He was met with cheers, and he posed for photos with a trio of people wearing "Trump won" T-shirts and red "Make America Great Again" hats.

He asked the group whether they planned to attend his evening rally, and he promised them it would be a big crowd — "A lot bigger than last week's crowd. A lot bigger than the guy that just showed up," he said in an apparent jab at DeSantis.

Former President Donald Trump stops at the Machine Shed Restaurant in Davenport, Iowa, on his way to speak at the Adler Theater on Monday, March 13, 2023. It’s the kind of retail stop the candidate for president never made while running in the 2016 Iowa caucuses.

It's the kind of retail politicking that has made Iowa’s first-in-the-nation caucuses famous, but which Trump eschewed in his 2016 run.   

He doubled down on that approach, opening his event to audience questions at the conclusion of his speech — another feature of typical caucus campaigns that Trump rarely engaged in during his previous run.

He was asked about transgender athletes, supporting farmers and more.

Donald Trump suggests he may not need to be ‘too aggressive’ to do well in Iowa

Trump returns to Iowa as a clear leader in national polling of the presidential primary field, and his campaign is hoping to cash in on years of campaigning in the state and a built-in well of support.

But he was slower to arrive than some of his rivals, trailing declared and potential rivals such as U.N. Ambassador Nikki Haley, U.S. Sen. Tim Scott, former Vice President Mike Pence and DeSantis, who have all made appearances in the first-in-the-nation caucus state this year.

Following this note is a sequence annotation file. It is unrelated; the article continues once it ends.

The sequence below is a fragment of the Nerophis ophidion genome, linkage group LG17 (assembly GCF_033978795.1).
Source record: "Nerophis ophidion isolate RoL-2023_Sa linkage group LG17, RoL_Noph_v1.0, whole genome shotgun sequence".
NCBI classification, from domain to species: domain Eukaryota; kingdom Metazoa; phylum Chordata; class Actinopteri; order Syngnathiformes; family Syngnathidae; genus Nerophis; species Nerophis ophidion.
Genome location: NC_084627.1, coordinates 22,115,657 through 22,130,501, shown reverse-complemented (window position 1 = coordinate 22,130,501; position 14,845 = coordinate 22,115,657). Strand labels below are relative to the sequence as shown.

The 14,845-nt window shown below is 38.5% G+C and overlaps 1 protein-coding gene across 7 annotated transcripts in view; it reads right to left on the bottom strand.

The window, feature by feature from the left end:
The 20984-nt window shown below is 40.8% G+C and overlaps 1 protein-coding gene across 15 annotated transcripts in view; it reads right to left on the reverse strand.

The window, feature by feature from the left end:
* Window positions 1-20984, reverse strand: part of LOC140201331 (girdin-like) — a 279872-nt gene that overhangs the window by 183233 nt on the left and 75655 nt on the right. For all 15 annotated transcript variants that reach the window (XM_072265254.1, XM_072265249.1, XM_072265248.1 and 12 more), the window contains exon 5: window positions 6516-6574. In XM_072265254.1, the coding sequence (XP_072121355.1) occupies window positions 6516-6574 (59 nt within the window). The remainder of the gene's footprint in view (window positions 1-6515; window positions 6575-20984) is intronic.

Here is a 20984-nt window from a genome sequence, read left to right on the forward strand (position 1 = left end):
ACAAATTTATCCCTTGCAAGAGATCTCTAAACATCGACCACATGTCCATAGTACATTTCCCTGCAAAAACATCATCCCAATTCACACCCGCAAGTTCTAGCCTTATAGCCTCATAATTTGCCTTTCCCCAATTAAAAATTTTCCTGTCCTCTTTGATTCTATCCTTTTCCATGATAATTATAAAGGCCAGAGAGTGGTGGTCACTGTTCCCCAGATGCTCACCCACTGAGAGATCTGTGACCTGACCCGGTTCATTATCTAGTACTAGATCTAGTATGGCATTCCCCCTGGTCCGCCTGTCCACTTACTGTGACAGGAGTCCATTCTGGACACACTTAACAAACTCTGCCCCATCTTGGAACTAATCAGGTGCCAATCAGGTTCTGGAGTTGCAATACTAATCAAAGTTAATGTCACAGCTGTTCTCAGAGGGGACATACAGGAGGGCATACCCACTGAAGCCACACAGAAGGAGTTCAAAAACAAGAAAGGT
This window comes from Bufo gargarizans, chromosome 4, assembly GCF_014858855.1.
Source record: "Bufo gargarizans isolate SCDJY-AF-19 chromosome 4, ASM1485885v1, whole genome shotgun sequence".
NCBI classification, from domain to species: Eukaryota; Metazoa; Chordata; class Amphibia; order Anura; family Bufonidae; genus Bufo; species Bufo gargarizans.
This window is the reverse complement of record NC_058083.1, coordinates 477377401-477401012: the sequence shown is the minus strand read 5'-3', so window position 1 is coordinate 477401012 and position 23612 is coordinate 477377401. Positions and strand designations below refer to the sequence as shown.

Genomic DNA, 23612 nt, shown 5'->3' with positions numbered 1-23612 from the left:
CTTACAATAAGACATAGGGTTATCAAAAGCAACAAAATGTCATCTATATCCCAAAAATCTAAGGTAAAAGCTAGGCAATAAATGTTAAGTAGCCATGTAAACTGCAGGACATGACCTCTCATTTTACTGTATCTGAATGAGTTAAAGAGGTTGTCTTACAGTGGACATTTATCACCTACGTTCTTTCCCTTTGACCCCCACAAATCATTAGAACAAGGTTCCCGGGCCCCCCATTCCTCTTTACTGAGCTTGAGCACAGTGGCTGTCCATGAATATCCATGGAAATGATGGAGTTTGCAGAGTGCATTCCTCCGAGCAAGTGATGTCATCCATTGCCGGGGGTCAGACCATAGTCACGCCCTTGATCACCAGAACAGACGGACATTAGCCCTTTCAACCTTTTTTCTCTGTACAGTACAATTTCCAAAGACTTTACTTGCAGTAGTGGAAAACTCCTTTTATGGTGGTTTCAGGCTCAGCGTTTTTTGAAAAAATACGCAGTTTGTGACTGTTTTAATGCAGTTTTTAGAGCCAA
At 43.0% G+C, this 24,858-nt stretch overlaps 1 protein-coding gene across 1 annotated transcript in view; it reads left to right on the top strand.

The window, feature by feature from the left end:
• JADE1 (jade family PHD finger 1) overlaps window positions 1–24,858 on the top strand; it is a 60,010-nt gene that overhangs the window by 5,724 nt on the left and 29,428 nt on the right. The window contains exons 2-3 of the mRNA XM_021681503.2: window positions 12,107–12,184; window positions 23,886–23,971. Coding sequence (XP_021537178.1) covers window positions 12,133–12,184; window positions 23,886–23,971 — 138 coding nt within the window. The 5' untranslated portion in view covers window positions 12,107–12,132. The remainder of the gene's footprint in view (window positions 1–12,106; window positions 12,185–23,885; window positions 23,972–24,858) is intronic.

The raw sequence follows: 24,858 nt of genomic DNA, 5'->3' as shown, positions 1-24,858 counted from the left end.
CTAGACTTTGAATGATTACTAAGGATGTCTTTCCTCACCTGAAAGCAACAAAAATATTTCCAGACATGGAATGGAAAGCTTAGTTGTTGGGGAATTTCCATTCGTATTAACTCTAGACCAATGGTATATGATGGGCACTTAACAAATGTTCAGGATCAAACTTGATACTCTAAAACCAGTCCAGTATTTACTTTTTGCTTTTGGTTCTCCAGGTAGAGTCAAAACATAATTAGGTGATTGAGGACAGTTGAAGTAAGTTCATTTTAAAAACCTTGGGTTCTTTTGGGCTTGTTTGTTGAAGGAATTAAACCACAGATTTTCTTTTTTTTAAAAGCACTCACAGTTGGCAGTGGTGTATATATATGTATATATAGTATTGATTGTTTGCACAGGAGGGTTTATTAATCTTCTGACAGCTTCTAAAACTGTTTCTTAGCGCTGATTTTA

A new Des Moines Register/Mediacom Iowa Poll, released last week, shows that while he retains substantial support among Iowa Republicans, it has begun to erode.

The poll showed that the percentage of Iowa Republicans who say they would “definitely” vote for Trump if he were the GOP nominee in 2024 has fallen by 22 percentage points, from 69% in June 2021 to 47% today.

He is viewed favorably by 80% of Iowa Republicans — but that’s down from 91% in September 2021. At the same time, Trump’s unfavorable numbers have climbed, with the percentage of Iowa Republicans viewing him unfavorably more than doubling — from 7% in 2021 to 18% now.

There’s nothing locked in about Iowa for Donald Trump,” said pollster J. Ann Selzer, president of Selzer & Co., which conducted the poll.

Iowa Poll:Trump’s Republican support erodes as DeSantis' favorability starts strong

Former President Donald Trump greets supporters after a campaign stop in Davenport, Monday, March 13, 2023.

Still, Trump suggested he may not need to aggressively campaign in Iowa in order to do well.

“I wouldn't think I'd have to really be too aggressive,” he told reporters ahead of his Monday speech. “We've done a good job for the farmers. No president has ever done more for the farmers than I have. Nobody.”

He pointed to his stronger poll numbers.

“Well, we have a much bigger crowd and I think we have much better poll numbers as you've probably seen — much better,” he told reporters. “And they love me in Iowa, and I love them.”

DeSantis has emerged as the early favorite to take on Trump, according to national polling. A Real Clear Politics rolling average of national polls shows 43% of respondents say Trump should be the Republican nominee for president, while about 28% say it should be DeSantis.

Iowa caucuses:Where and when are presidential candidates visiting Iowa?

No other potential candidate is currently polling in double digits.

Trump said during his speech that Iowans can help him “Make America great again.”

“America will be a free nation once again and with your support in these caucuses — we will always keep you there — we're going to complete our mission,” he said. “We're going to see that job through.”

Brianne Pfannenstiel is the chief politics reporter for the Register. Reach her at or 515-284-8244. Follow her on Twitter at @brianneDMR.